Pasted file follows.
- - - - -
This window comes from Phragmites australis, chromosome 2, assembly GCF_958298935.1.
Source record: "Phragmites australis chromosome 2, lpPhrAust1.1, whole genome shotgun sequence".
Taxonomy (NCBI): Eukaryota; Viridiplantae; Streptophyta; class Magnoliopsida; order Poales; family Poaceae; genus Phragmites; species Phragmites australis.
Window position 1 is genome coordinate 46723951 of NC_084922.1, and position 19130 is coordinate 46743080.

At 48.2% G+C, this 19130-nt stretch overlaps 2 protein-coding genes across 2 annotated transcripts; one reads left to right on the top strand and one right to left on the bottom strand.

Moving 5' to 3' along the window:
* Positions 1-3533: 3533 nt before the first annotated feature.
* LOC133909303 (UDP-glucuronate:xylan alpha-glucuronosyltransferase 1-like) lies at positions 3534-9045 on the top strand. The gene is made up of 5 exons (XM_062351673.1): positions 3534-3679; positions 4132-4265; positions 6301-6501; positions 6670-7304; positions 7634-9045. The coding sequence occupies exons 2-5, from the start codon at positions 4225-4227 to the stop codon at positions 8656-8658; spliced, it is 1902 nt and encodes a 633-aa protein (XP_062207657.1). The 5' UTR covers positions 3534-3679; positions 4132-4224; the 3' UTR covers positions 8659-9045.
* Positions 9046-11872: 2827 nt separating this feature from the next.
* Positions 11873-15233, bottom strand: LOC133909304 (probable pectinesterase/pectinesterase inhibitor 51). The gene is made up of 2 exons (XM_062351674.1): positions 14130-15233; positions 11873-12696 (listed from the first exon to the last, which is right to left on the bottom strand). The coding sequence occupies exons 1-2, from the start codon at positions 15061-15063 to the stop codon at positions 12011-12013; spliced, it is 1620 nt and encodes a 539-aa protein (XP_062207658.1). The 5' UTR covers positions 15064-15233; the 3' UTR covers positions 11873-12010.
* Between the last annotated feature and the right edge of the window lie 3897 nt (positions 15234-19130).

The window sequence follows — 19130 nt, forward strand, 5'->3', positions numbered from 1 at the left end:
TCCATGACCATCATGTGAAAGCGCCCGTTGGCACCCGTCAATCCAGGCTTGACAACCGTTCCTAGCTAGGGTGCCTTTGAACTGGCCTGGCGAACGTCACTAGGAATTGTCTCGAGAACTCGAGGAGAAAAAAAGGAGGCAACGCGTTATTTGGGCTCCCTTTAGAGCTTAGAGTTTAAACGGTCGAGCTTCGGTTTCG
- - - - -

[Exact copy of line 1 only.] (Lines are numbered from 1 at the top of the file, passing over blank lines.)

This window comes from Phragmites australis, chromosome 2, assembly GCF_958298935.1.